UFC Fight Night 28 September 4, 2013 Middleweights: Yushin Okami vs. Ronaldo “Jacare” Souza By Reed Kuhn, @Fightnomics Big Picture: In the co-main event on Wednesday night it’s a battle between a former title contender, and a possible future title contender when Yushin Okami (#3) takes on home-cage favorite Ronaldo “Jacare” Souza (#5). Despite the rankings, the betting line favors Souza at -260, with the underdog Okami at +220. The over of 2.5 rounds is -185, and the under is +155 for this three-round fight. Let’s take a look at the stats and see how these two match up. Summary Stats:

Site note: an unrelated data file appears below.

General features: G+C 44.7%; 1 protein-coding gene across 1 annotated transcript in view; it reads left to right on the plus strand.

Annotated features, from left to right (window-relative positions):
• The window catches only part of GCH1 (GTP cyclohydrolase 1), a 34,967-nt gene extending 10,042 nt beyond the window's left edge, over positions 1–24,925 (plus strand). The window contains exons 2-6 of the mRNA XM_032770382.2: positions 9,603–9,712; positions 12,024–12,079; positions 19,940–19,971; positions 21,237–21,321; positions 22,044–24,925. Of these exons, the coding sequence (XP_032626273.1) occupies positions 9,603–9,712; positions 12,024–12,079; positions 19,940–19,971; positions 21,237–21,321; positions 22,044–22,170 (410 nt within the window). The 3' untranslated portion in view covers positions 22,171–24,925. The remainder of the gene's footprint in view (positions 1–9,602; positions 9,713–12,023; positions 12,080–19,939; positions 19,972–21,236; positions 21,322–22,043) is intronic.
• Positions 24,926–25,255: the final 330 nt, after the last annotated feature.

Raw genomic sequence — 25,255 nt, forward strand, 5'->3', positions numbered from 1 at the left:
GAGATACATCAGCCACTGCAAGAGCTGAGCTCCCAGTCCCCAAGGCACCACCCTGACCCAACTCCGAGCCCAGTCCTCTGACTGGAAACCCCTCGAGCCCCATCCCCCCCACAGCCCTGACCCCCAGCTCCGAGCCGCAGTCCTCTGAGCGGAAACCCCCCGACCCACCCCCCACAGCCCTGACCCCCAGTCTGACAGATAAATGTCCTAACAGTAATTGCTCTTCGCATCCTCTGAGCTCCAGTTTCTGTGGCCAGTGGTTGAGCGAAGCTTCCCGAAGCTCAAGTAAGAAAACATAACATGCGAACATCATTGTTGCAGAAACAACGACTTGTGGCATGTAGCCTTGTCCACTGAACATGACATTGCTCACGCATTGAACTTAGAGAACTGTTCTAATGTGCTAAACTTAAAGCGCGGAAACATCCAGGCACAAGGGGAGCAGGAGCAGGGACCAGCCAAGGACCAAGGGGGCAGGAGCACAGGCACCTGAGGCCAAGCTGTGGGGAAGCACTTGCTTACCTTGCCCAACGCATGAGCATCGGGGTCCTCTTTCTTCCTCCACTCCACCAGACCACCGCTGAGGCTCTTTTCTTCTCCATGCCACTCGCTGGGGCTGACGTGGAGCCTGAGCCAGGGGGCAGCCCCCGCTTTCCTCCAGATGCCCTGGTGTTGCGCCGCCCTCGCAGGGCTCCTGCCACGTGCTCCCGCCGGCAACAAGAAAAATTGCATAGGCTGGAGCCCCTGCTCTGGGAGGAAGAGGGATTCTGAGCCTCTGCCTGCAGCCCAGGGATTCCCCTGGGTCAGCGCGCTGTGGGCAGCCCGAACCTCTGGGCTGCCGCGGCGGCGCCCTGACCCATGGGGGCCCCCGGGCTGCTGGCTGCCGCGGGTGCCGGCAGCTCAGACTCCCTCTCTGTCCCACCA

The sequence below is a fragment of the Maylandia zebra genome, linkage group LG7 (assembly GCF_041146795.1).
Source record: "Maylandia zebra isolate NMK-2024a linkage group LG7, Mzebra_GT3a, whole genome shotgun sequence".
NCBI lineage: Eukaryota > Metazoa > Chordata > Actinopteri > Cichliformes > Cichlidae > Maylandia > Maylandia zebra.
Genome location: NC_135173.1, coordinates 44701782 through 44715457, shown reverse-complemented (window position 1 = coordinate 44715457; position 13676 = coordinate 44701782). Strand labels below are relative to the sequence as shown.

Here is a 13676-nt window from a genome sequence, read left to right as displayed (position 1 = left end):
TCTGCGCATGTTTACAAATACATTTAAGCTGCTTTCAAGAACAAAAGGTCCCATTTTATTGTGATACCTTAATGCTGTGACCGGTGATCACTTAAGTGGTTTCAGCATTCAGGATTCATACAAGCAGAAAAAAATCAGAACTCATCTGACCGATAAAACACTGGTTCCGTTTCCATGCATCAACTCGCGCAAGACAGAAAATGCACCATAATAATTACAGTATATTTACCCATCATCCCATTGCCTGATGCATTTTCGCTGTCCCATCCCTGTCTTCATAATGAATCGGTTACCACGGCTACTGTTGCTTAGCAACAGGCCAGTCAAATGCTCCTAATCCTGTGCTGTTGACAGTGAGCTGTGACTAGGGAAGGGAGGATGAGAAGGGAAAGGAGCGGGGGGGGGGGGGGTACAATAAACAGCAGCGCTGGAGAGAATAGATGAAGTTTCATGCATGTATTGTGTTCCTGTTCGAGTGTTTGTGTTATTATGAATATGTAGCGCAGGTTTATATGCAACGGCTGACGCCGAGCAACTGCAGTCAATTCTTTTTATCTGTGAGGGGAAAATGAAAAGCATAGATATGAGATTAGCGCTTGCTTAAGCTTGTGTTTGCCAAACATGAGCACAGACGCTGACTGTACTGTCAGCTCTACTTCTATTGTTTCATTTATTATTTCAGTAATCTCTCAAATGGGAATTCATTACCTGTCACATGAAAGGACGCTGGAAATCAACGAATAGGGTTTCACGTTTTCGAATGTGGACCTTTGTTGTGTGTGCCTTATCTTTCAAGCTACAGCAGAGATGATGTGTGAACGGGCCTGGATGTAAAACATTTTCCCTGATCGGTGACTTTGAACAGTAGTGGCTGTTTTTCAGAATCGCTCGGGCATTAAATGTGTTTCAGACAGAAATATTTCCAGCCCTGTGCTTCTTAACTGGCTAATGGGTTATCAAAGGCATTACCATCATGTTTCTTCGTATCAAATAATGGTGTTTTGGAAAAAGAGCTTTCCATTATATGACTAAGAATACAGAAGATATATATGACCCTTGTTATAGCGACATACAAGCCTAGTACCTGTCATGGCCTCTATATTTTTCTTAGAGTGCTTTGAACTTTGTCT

Tale of Tape Matchup: The fighters are similarly sized, with Souza having a slight reach advantage despite being the shorter fighter. Okami is a Southpaw, which generally carries a small edge if their opponents haven’t properly trained to face that stance. Both fighters have high profile experience and are over 30, but not yet quite in the decreased knockout resiliency range. Striking Matchup: Some have assumed that this is a striker-grappler matchup, and I don’t think that’s the case. Okami has definitely out-pointed some high level opponents (Marquardt, Belcher, Lombard, Munoz) with the help of his counter striking. When Okami is allowed to roam and point-fight, he has succeed in stealing rounds. But when opponents were aggressive, they broke through and did damage up close. Okami is now starting to accumulate knockdowns received. Jacare has proven his striking skills are an effective compliment to his renowned ground game. In his last fight he faced a larger Southpaw in Chris Camozzi, but made quick work getting to the mat and finishing the fight. The key here is cage control. Jacare needs to press the action and not get caught in the limbo of moving forward but still allowing Okami to retreat. If Souza closes the distance the constant threat of takedown also means that he can use his hands to punish Okami if he focuses too much on defending the takedown. That’s how Souza’s game has evolving from pure grappler to everywhere-threat. His striking is now more dangerous because of his ground game. Grappling Matchup: Souza’s grappling is elite, and more dangerous than that of Okami. But we can’t just call this a layup on the ground because Okami’s grappling has survived other dangerous grapplers before. I think the difference here though is Jacare’s well-honed submissions compared to the more wrestling focused grapplers that Okami has defeated. Yet Okami has yet to be submitted, and if this fight plays out like his prior ones, the two fighters may be scrapping all over the Octagon and exhausted before they get close for long. Still, Okami’s takedown defense metric is good, but not perfect. Jacare is the more dangerous fighter and presumably he’s studied his opponent enough to have a strategy to let him work his submission game, or at least establish a position where Okami is stuck eating strikes. Reed’s Pick: Jacare by Submission Reed’s Recommended Play: The line is well in Jacare’s favor, but a straight up play at -260 is reasonable. Souza definitely has the sharper offensive weapons, and he also has plenty of grueling five-round experience. With the home crowd verbalizing every landed strike and takedown for him, Souza may also benefit from the Brazil Effect if this fight goes the distance – which is where Okami has the best (if not only) chance. The current ITD for Souza is +165 and plus money isn’t bad for a dangerous guy like Jacare who gets a finish more often than not. The risk here is Okami’s stout defense. If he can weather the early storm and force a grinder, the likelihood of a submission finish with drop as the rounds tick by. Okami has historically been very good at grinding out decisions. So while playing the inside the distance game brings an attractive payout, the risk is commensurate. If you go that route, hedge with a straight up play. Okami by decision is a decent +280, and if he wins that is the likely method. And while Okami is unlikely to finish Jacare and his point fighting could force a longer fight, the prop on Not Okami Inside the Distance is currently -2137. That’s just way too much juice to lay on middleweights in the UFC. Strange things can and do happen, and a fluke injury to Souza during his aggressive pursuit of Okami would be expensive for that bet.